Alternative technique for determining the true activity of catalysts: Researchers from Japan perform reliable estimation of the activity of water-splitting catalysts with an unconventional technique

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Electrolysis of water or “water electrosplitting” has received a great deal of attention recently owing to its potential as a clean source of hydrogen, the oft-touted fuel of the future. However, two issues have long stood in the way: the large amount of energy lost, and the cost of electrocatalysts (catalysts used for electrolysis). Fortunately, several new kinds of electrocatalysts have made their appearance, which could potentially solve these issues.

The screening of new electrocatalysts is conventionally performed with techniques such as “linear sweep voltammetry” (LSV) and “cyclic voltammetry” (CV), which involve applying a constantly changing voltage to an electrode and monitoring the resulting current. As this current depends on the rate of oxidation or reduction occurring at the electrode, the measured current readings can be used to determine the effect of an electrocatalyst on the speed of the electrolysis reaction.

However, an obvious drawback of these techniques is that they cannot accurately record the “steady-state” response of the electrocatalyst as it does not experience a particular applied voltage long enough to do so. As a result, substantially high current readings are often recorded, which do not reflect the true catalytic activity, hindering the development of efficient electrocatalysts and promotion of the same to large-scale processes.

In a new study published in the Journal of The Electrochemical Society, Assistant Professor Sengeni Anantharaj from Waseda University, Japan, along with his collaborators Dr. Subrata Kundu from CSIR-Central Electrochemical Research Institute, India, and Prof. Suguru Noda from Waseda University have now found a way around this problem, demonstrating an alternate technique called “sampled current voltammetry” (SCV) as a more reliable indicator of electrocatalytic performance at a constant steady-state applied voltage.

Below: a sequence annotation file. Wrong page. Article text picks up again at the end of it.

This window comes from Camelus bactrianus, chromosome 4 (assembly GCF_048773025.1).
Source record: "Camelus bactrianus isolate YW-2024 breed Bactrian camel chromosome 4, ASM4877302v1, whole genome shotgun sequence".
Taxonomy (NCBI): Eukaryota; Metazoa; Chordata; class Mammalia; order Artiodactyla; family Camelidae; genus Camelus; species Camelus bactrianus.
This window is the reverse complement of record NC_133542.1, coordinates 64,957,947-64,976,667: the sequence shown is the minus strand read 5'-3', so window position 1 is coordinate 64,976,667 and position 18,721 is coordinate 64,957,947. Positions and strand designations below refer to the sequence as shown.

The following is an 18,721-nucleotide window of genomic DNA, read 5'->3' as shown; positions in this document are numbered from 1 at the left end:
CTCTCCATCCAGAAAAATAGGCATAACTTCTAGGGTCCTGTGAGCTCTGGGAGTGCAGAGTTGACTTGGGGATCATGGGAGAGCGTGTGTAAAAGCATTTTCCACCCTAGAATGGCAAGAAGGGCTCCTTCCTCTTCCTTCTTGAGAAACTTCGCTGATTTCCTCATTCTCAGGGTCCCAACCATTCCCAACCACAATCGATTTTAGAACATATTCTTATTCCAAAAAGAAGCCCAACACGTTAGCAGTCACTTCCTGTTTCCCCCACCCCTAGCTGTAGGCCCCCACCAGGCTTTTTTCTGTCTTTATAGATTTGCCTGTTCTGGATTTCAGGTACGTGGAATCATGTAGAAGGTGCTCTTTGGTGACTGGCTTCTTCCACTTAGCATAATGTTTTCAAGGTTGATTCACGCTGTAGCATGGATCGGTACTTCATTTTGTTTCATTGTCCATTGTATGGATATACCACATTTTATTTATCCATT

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“Screening catalysts accurately is just as important as developing new catalysts for all energy conversion reactions,” says Anantharaj, speaking of his motivation. “Our work has highlighted a way to make accurate measurements of electrocatalytic activity previously not possible with conventional transient techniques.”

Before applying the SCV technique, the researchers analyzed the errors resulting from LSV. To show the deviation in current values, they used a steady-state technique called “chronoamperometry” (CA), which is the most accurate method of all yet time consuming to measure current at constant voltages and compared it to the values obtained from LSV.

To determine the activity of electrocatalysts used in electrolysis, they measured the current readings of both the oxygen-producing and hydrogen-producing half-cell reactions. Using a stainless-steel (SS) electrode, precipitated Co(OH)2 (cobalt hydroxide), and platinum foil as catalysts in a KOH (potassium hydroxide) solution, the researchers found that the current density readings from LSV and CA differed significantly, with the difference growing wider at higher applied voltages.

Using the same setup, they then applied the SCV technique and recorded the current densities at various fixed voltages obtained from the steady-state CA responses. “To validate the suitability of SCV, we recorded the CA responses of the SS electrode at various regularly increasing voltages for 130 seconds, within which the SS interface was able to reach a steady state,” elaborates Anantharaj.

From the sampled current readings, the researchers found negligible difference compared to the steady-state CA technique, demonstrating the reliability of the SCV in correctly determining electrocatalyst’s behavior at different voltages. Additionally, while the SCV is particularly useful in the search for a suitable electrocatalyst for water electrosplitting, it can be used to screen electrocatalysts accurately for any electrochemical reaction.

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“By addressing the long-standing problem of catalyst performance loss when promoted from the lab to the practical processes, our work could speed up the worldwide adoption of large-scale hydrogen generation from electrolysis,” comments Anantharaj.

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Materials provided by Waseda University. Note: Content may be edited for style and length.



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